This is the title of a paper by Brian Kent (NRAO), which has been accepted for publication in the PASP Special Focus Issue: Techniques and Methods for Astrophysical Data Visualization. You can download the paper from arXiv at https://arxiv.org/abs/1701.08807 .(I understand that the special issue will be published in the Spring). This is a timely publication, given the growing number of wide-area image products released in astronomy.
Brian shows to use the the three-dimensional software package Blender and the Google Spatial Media module are used in tandem to immerse users in data exploration. The spherical panoramas that can be output from these open-source technologies include static panoramas, single-pass fly-throughs and orbit flyovers. Briefly, Blender is a 3D graphics suite whose output can be processed by Google Spatial Media to create 360 degree video, and that output can be exported to youTube (with the appropriate metadata added to the header).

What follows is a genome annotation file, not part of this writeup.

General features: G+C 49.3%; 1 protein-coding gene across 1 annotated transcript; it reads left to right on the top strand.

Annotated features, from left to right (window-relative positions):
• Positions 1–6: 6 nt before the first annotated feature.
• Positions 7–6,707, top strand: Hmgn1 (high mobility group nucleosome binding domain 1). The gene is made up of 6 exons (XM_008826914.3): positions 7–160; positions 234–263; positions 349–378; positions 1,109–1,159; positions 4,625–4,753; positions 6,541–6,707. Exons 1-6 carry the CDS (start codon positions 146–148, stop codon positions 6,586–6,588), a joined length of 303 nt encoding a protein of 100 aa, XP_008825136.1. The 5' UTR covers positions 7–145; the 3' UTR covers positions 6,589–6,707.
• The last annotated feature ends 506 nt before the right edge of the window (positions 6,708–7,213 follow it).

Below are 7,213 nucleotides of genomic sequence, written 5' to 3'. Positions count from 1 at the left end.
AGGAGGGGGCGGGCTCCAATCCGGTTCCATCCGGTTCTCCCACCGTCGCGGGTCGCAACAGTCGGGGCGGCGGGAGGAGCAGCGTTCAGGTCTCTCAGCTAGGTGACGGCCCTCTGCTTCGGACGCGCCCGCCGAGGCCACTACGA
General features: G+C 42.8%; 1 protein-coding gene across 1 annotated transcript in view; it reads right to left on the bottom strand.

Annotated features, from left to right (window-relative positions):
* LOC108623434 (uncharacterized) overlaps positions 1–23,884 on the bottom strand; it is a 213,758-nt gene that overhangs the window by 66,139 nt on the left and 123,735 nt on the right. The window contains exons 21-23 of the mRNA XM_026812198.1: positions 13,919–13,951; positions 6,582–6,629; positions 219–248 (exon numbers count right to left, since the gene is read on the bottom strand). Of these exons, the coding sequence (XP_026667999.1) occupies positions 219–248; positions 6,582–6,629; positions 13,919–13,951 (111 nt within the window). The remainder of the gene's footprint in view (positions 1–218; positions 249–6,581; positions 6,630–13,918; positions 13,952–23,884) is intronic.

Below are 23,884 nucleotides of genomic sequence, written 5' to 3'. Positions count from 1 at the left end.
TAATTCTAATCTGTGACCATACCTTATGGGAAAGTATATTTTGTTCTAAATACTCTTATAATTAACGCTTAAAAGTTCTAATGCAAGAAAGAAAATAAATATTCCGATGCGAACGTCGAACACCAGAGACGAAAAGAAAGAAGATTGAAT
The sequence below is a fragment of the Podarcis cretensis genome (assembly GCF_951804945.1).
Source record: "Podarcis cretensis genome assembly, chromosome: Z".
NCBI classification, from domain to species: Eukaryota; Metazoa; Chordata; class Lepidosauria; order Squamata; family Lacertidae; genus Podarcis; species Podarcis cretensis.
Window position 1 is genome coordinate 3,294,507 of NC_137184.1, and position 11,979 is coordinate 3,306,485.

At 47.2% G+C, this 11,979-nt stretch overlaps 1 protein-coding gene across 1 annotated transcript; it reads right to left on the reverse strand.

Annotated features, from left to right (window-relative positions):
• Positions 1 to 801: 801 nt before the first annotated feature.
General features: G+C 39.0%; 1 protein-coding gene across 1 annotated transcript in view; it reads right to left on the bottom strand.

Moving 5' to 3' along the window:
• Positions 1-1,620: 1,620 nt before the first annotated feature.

All-sky astronomy maps are well suited to this spherical panorama approach. The paper gives an itemize workflow for creating such panoramas. It involves combing images in equirectangular, cylindrical equal are or Hammer-Aitoff projections. Tools such as Montage can perform the projections calculations.
Brian maintains a web page http://www.cv.nrao.edu/~bkent/blender/ called “An Introduction to 3D Graphics and Visualization for the Sciences.” It includes some panoramic video demos, and I embed a couple below; use your mouse to pan across the images.
Finally, if you really want to learn this technology, consider reading Brian’s book “3D Scientific Visualization with Blender.”